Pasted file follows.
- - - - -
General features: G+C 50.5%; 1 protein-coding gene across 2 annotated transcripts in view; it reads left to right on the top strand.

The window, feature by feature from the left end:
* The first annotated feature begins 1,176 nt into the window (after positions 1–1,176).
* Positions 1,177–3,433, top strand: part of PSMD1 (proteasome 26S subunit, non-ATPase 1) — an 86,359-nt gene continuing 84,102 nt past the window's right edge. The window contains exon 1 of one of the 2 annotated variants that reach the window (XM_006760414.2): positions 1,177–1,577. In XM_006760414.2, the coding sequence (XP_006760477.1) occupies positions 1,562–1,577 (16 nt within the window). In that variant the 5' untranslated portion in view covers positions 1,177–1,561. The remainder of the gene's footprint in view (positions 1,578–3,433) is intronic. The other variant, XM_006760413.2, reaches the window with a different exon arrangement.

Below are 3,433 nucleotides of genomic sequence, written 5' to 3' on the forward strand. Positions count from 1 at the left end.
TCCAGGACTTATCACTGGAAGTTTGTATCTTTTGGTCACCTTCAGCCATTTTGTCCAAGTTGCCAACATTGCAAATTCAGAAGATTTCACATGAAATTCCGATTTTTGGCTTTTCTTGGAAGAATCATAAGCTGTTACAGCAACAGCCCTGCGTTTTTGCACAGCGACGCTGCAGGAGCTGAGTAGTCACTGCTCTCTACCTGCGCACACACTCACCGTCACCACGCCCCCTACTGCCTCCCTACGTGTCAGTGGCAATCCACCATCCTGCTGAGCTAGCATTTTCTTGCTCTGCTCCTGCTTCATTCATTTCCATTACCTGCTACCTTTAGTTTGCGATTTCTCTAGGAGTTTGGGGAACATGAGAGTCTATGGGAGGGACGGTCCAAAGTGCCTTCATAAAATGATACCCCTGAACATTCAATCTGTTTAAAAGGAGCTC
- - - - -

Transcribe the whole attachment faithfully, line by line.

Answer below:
General features: G+C 50.5%; 1 protein-coding gene across 2 annotated transcripts in view; it reads left to right on the top strand.

The window, feature by feature from the left end:
* The first annotated feature begins 1,176 nt into the window (after positions 1–1,176).
* Positions 1,177–3,433, top strand: part of PSMD1 (proteasome 26S subunit, non-ATPase 1) — an 86,359-nt gene continuing 84,102 nt past the window's right edge. The window contains exon 1 of one of the 2 annotated variants that reach the window (XM_006760414.2): positions 1,177–1,577. In XM_006760414.2, the coding sequence (XP_006760477.1) occupies positions 1,562–1,577 (16 nt within the window). In that variant the 5' untranslated portion in view covers positions 1,177–1,561. The remainder of the gene's footprint in view (positions 1,578–3,433) is intronic. The other variant, XM_006760413.2, reaches the window with a different exon arrangement.

Below are 3,433 nucleotides of genomic sequence, written 5' to 3' on the forward strand. Positions count from 1 at the left end.
TCCAGGACTTATCACTGGAAGTTTGTATCTTTTGGTCACCTTCAGCCATTTTGTCCAAGTTGCCAACATTGCAAATTCAGAAGATTTCACATGAAATTCCGATTTTTGGCTTTTCTTGGAAGAATCATAAGCTGTTACAGCAACAGCCCTGCGTTTTTGCACAGCGACGCTGCAGGAGCTGAGTAGTCACTGCTCTCTACCTGCGCACACACTCACCGTCACCACGCCCCCTACTGCCTCCCTACGTGTCAGTGGCAATCCACCATCCTGCTGAGCTAGCATTTTCTTGCTCTGCTCCTGCTTCATTCATTTCCATTACCTGCTACCTTTAGTTTGCGATTTCTCTAGGAGTTTGGGGAACATGAGAGTCTATGGGAGGGACGGTCCAAAGTGCCTTCATAAAATGATACCCCTGAACATTCAATCTGTTTAAAAGGAGCTC